We reconstructed the Rate Of change of electron Density Index (RODI), which can be considered as a proxy for the presence of plasma irregularities, and compared it with quantities related to the spectral properties of the electron density fluctuations. We found that, independently of the different phases of the analyzed geomagnetic storm, the observed fluctuations pattern seems to support the idea of a fluid and/or magnetohydrodynamic turbulence as the main cause of the high values of RODI recorded at high latitudes in the auroral and polar cap regions.

Publication: P. De Michelis, A. Pignalberi, G. Consolini, I. Coco, R. Tozzi, M. Pezzopane, F. Giannattasio and G. Balasis, On the 2015 St. Patrick Storm Turbulent State of the Ionosphere: Hints from the Swarm Mission, J. Geophys. Res.: Space Physics, 125, 2020.
https://doi.org/10.1029/2020JA027934

Linear vs nonlinear methods for detecting magnetospheric and ionospheric current systems patterns

Papers from SWICo members

T. Alberti, F. Giannattasio, P. De Michelis and G. Consolini.

The geomagnetic field time series can be viewed as a superposition of signals which represent the different contributions to it at different scales coming from various sources both internal and external to the Earth. Here, we apply two different methods of analysis in order to recognize in the magnetic field of external origin the different contributions coming from external sources, making use of measurements of the vertical component of the geomagnetic field (directed away from the Earth’s center) recorded by the European Space Agency (ESA) Swarm A and B satellites at low and mid latitudes during a geomagnetically quiet period.

The main external contributions to the geomagnetic field as reconstructed through the Multivariate Empirical Mode Decomposition (MEMD). From top to bottom: 1) the residue (res) of the MEMD method can be attributed to the ring current contribution; 2) the c5 mode pattern can be related to the main Sq pattern; 3) the c4 mode pattern can be attributed to a sub-harmonic structure of the Sq current; 4) short-scale reconstructions expressed by C1−3 modes could be related to different source mechanisms (external drivers, magnetopause current).

The first is a linear method, that is, the Empirical Orthogonal Functions (EOF); the second is a nonlinear one, i.e. the Multivariate Empirical Mode Decomposition (MEMD). As the external contributions to the magnetic signal are intrinsically nonlinear, the MEMD seems to give better results with respect to EOF, and only five modes and a residue are necessary to reproduce the different contributions coming from the external sources against the 26 modes that are necessary in the case of the EOF. This study is an example of the potential of the MEMD for the analysis of the geomagnetic field of external origin, and of its capability to separate the ionospheric from the magnetospheric contributions in a simple and rapid way.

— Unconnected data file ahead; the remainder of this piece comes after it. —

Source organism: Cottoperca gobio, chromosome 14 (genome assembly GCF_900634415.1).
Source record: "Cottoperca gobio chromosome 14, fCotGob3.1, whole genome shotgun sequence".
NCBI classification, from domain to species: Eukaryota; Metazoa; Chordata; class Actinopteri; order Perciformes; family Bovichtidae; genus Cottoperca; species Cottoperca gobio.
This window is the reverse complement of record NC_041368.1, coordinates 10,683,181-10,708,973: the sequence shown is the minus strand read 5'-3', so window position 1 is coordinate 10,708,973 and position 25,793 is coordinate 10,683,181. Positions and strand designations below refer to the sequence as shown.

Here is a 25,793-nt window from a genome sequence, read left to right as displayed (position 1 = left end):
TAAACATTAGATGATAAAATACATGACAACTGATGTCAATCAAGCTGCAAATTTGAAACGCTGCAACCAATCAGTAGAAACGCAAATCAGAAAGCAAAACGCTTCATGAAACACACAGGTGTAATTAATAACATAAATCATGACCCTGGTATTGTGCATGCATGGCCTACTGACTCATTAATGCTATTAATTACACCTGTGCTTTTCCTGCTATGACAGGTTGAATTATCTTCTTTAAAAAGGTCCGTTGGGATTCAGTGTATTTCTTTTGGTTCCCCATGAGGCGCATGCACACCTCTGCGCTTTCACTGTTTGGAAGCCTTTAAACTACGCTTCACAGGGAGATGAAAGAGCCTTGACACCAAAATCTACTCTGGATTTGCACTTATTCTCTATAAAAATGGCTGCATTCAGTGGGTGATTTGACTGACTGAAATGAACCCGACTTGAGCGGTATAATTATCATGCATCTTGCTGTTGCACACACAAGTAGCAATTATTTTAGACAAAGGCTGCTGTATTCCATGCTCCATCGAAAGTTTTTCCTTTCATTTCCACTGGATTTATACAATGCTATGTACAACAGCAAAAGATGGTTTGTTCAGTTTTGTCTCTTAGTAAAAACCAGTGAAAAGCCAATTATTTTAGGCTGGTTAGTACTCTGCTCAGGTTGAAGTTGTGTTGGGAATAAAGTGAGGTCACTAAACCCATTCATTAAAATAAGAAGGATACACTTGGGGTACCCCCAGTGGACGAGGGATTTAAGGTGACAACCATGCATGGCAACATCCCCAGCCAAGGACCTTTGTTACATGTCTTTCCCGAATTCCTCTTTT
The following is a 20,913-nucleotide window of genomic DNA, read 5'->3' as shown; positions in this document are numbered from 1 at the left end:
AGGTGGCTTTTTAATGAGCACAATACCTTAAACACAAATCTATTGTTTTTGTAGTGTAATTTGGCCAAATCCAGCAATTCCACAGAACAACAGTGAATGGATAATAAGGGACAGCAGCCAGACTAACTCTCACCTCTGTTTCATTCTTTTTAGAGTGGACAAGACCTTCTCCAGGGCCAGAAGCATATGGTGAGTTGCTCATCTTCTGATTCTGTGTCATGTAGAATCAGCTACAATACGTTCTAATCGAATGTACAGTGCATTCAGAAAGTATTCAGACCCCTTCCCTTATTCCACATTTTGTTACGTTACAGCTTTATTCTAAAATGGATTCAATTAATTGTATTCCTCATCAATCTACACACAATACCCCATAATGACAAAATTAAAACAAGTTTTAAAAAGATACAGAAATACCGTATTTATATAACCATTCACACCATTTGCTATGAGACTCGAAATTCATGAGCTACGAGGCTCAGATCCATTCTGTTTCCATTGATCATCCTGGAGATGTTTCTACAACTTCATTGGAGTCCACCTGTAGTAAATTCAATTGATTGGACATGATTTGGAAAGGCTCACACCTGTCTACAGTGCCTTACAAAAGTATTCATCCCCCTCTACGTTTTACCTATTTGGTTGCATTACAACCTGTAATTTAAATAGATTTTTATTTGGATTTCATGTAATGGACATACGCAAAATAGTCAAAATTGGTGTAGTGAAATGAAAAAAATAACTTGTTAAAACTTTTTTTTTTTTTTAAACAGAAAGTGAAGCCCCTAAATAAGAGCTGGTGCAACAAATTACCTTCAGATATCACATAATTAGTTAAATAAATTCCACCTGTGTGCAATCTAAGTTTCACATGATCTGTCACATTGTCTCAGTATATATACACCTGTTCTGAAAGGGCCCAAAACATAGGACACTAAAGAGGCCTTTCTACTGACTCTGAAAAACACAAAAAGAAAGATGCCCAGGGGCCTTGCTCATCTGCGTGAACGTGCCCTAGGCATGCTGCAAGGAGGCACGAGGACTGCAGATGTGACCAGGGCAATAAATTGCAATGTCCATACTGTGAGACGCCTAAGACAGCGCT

Publication: T. Alberti, F. Giannattasio, P. De Michelis and G. Consolini, Linear vs nonlinear methods for detecting magnetospheric and ionospheric current systems patterns, Earth and Space Science, 2020.
https://doi.org/10.1029/2019EA000559

On the multifractal features of low-frequency magnetic field fluctuations in the field-aligned current ionospheric polar regions: Swarm observations

Papers from SWICo members

G. Consolini, P. De Michelis, T. Alberti, F. Giannattasio, I. Coco, R. Tozzi, and T. T. S. Chang

In this work we have characterized the magnetic field fluctuations in the high latitude ionosphere by means of high resolution magnetic measurements (50 Hz) from the European Space Agency Earth’s observation mission Swarm.

A sketch of coherent field-aligned flux tubes in a quasi force-free equilibrium. The current is aligned along magnetic structures. The colors refer to different directions of the field-aligned currents.

We found anomalous spatiotemporal scaling features of magnetic field fluctuations in regions where field‐aligned currents occur, at spatial scales in the range 0.8–80 km (timescales in the range 0.1–10 s). The nature of these fluctuations is multifractal, suggesting a highly complex structure of the field‐aligned currents. Our results support the hypothesis that field‐aligned currents are filamentary in nature, and this paves the way to new perspectives in the comprehension of the physical processes responsible for the magnetospheric‐ionospheric coupling.

Publication: G. Consolini, P. De Michelis, T. Alberti, F. Giannattasio, I. Coco, R. Tozzi, and T. T. S. Chang, On the multifractal features of low-frequency magnetic field fluctuations in the field-aligned current ionospheric polar regions: Swarm observations, J. Geophys. Res.: Space Physics, 125, 2020.
https://doi.org/10.1029/2019JA027429